Did you know that we only learn the ideas we create for ourselves after we have personalized it? This means that we don’t form permanent memories from others' ideas; instead, we form permanent memories from our own ideas! This may sound a bit self-serving and counter-intuitive. You might even be thinking right now, "That's crazy! Of course I learn from others' ideas!"
So let's go deeper into what this means.
There is a temporal nature to learning and training. The more we use it, teach it to others, and develop our own ideas (the personalization), the deeper our understanding will grow. If we don’t, we lose it. What this also means is that you cannot expect mastery or a permanent memory to result from a one-time learning experience.
The process of creating our own ideas is an active process. There are numerous approaches used to create ideas, and one thing they all share is that they allow the learner to put the content into their own words. Teaching and self-explanation are great examples of this.
Teaching is a powerful learning experience. To figure out how best to explain something to someone else you first have to explain it to yourself, which is the self-explanation part. Through self-explanation learners take newly presented material and assimilate it into their existing knowledge structures (schema).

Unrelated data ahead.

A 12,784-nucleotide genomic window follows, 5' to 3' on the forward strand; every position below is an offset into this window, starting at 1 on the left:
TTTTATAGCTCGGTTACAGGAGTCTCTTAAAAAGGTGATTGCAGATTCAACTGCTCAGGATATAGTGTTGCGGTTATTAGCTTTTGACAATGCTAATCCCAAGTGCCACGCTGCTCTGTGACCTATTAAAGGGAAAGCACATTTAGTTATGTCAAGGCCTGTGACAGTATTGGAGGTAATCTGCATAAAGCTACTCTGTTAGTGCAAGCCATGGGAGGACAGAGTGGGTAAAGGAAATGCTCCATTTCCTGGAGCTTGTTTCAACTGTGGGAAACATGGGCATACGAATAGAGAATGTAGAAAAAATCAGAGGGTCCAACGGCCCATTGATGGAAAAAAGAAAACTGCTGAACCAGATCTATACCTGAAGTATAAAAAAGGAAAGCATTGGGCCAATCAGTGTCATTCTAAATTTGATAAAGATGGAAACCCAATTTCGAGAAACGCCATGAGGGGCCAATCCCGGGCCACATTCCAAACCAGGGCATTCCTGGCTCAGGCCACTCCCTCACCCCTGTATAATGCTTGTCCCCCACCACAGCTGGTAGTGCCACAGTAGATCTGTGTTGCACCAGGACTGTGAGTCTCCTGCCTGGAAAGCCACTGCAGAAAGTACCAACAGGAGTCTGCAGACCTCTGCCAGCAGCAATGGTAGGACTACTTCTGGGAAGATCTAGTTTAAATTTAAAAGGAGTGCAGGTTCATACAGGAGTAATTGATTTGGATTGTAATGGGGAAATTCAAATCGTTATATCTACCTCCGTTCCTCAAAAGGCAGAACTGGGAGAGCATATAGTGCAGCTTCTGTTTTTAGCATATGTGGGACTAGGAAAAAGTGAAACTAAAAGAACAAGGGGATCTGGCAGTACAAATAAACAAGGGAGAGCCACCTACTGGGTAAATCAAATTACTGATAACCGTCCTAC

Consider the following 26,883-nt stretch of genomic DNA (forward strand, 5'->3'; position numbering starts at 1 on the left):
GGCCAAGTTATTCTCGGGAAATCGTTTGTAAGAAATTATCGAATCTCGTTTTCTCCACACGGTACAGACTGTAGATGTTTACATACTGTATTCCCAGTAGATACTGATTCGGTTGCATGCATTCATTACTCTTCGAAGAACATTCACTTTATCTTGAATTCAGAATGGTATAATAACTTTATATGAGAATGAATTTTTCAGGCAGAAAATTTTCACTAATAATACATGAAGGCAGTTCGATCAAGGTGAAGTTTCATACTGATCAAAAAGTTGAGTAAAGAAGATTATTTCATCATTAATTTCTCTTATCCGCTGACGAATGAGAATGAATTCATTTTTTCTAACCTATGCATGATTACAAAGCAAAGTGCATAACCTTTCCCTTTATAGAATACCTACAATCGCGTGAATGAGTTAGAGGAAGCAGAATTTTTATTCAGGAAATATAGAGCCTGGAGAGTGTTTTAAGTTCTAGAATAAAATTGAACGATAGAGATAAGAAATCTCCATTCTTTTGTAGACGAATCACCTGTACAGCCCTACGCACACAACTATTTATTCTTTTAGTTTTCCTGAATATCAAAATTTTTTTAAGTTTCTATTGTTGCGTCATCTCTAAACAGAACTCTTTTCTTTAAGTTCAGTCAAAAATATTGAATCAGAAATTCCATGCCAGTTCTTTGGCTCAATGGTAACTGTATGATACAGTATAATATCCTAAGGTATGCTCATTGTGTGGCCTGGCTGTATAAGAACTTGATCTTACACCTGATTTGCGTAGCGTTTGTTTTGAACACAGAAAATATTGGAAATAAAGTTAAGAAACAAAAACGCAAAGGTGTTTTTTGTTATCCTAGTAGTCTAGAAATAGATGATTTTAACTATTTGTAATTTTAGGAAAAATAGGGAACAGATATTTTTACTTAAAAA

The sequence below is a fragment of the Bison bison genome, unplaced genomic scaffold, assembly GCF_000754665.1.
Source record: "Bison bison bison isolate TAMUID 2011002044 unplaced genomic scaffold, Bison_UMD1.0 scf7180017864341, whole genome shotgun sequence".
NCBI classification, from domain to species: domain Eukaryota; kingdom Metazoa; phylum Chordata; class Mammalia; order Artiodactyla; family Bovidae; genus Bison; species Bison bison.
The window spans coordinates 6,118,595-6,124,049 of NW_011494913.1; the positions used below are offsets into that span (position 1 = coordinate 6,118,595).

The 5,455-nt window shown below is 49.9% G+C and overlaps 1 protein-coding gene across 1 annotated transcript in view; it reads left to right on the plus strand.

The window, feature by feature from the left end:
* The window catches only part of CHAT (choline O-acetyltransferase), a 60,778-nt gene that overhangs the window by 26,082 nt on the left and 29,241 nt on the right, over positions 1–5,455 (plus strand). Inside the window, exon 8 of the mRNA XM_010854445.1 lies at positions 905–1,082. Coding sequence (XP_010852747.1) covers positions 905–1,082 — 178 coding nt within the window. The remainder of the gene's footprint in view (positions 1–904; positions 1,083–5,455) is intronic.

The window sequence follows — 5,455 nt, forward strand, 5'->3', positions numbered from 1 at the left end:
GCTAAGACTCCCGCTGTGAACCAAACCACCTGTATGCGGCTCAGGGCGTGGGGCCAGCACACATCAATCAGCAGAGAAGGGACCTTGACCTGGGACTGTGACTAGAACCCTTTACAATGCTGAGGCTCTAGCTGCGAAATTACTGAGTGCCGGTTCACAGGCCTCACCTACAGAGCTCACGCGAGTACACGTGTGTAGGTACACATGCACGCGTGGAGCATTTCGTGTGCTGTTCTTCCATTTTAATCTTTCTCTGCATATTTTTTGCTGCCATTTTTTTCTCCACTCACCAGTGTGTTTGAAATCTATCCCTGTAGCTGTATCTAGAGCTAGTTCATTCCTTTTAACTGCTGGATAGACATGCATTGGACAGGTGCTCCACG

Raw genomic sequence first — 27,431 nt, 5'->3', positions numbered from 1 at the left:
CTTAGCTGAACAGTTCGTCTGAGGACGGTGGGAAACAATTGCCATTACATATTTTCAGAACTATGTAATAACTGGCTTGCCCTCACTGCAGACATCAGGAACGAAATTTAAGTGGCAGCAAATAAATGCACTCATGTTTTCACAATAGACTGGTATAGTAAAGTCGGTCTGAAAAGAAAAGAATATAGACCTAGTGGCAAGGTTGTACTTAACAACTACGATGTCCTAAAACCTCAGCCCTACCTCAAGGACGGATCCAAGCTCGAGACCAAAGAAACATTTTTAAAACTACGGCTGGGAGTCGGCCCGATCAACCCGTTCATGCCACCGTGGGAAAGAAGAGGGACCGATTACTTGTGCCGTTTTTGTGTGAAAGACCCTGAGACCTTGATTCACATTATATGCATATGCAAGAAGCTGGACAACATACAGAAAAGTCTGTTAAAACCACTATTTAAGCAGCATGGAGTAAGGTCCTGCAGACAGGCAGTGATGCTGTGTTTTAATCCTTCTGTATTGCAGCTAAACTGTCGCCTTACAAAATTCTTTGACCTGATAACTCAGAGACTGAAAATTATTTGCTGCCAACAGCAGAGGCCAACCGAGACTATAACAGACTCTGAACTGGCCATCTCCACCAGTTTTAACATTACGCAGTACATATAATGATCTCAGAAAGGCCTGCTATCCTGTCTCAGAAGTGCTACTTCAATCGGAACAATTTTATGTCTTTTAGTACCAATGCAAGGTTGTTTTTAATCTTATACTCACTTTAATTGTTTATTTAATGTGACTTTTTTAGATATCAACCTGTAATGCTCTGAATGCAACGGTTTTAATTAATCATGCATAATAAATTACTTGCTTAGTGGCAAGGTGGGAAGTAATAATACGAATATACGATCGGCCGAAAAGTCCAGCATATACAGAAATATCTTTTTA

From a training perspective, this translates into a simple truth: the more we think about the content, teach it to others, retrieve it from our long-term memory, and develop our own ideas and language around it, the deeper our understanding will grow and the closer to mastering the content we will be.
What to do next:
If you're looking to improve enterprise performance, you may recognize the inadequacies of traditional training methods (while at the same time, still using them).
But there are steps you can take to improve the way you deliver training and increase the likelihood that learners will remember and successfully apply new skills.
You can start by downloading sageCrowd's whitepaper The Brain's Natural Learning Cycles: Implications for Skill Development.
(Psst: If you're not a training professional and simply an individual looking to improve, all these steps apply to your own learning process, too!)